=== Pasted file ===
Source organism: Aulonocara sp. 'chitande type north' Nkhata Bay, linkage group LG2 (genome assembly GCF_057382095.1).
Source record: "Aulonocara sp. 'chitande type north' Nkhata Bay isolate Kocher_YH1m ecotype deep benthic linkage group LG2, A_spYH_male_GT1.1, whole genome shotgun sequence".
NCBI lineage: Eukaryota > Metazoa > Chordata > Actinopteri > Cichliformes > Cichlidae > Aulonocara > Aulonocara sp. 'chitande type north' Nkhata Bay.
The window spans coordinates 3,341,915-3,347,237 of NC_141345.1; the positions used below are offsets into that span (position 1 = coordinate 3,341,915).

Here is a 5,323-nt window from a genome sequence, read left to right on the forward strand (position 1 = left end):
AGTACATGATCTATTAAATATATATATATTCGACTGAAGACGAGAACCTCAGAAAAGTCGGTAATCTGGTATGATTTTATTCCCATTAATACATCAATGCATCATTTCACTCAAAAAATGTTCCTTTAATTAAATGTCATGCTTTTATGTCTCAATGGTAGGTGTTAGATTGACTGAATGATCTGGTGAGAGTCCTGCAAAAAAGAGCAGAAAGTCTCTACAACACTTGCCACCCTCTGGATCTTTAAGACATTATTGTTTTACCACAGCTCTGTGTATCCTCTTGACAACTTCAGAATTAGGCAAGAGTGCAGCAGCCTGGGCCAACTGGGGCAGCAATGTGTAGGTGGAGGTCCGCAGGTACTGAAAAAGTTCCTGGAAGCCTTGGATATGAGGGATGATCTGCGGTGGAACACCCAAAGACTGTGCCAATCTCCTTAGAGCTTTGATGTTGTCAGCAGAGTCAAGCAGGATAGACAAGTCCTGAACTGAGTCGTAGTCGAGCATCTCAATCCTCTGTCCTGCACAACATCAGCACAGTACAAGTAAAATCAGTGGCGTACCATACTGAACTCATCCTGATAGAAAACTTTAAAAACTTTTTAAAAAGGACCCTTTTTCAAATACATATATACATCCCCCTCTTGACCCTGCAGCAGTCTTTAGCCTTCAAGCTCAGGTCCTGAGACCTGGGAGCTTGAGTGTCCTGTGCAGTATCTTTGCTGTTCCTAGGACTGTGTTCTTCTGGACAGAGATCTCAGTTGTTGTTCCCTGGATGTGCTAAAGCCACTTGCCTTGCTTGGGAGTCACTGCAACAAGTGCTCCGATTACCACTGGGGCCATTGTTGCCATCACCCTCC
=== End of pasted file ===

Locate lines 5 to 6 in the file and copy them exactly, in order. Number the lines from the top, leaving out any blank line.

Here is a 5,323-nt window from a genome sequence, read left to right on the forward strand (position 1 = left end):
AGTACATGATCTATTAAATATATATATATTCGACTGAAGACGAGAACCTCAGAAAAGTCGGTAATCTGGTATGATTTTATTCCCATTAATACATCAATGCATCATTTCACTCAAAAAATGTTCCTTTAATTAAATGTCATGCTTTTATGTCTCAATGGTAGGTGTTAGATTGACTGAATGATCTGGTGAGAGTCCTGCAAAAAAGAGCAGAAAGTCTCTACAACACTTGCCACCCTCTGGATCTTTAAGACATTATTGTTTTACCACAGCTCTGTGTATCCTCTTGACAACTTCAGAATTAGGCAAGAGTGCAGCAGCCTGGGCCAACTGGGGCAGCAATGTGTAGGTGGAGGTCCGCAGGTACTGAAAAAGTTCCTGGAAGCCTTGGATATGAGGGATGATCTGCGGTGGAACACCCAAAGACTGTGCCAATCTCCTTAGAGCTTTGATGTTGTCAGCAGAGTCAAGCAGGATAGACAAGTCCTGAACTGAGTCGTAGTCGAGCATCTCAATCCTCTGTCCTGCACAACATCAGCACAGTACAAGTAAAATCAGTGGCGTACCATACTGAACTCATCCTGATAGAAAACTTTAAAAACTTTTTAAAAAGGACCCTTTTTCAAATACATATATACATCCCCCTCTTGACCCTGCAGCAGTCTTTAGCCTTCAAGCTCAGGTCCTGAGACCTGGGAGCTTGAGTGTCCTGTGCAGTATCTTTGCTGTTCCTAGGACTGTGTTCTTCTGGACAGAGATCTCAGTTGTTGTTCCCTGGATGTGCTAAAGCCACTTGCCTTGCTTGGGAGTCACTGCAACAAGTGCTCCGATTACCACTGGGGCCATTGTTGCCATCACCCTCC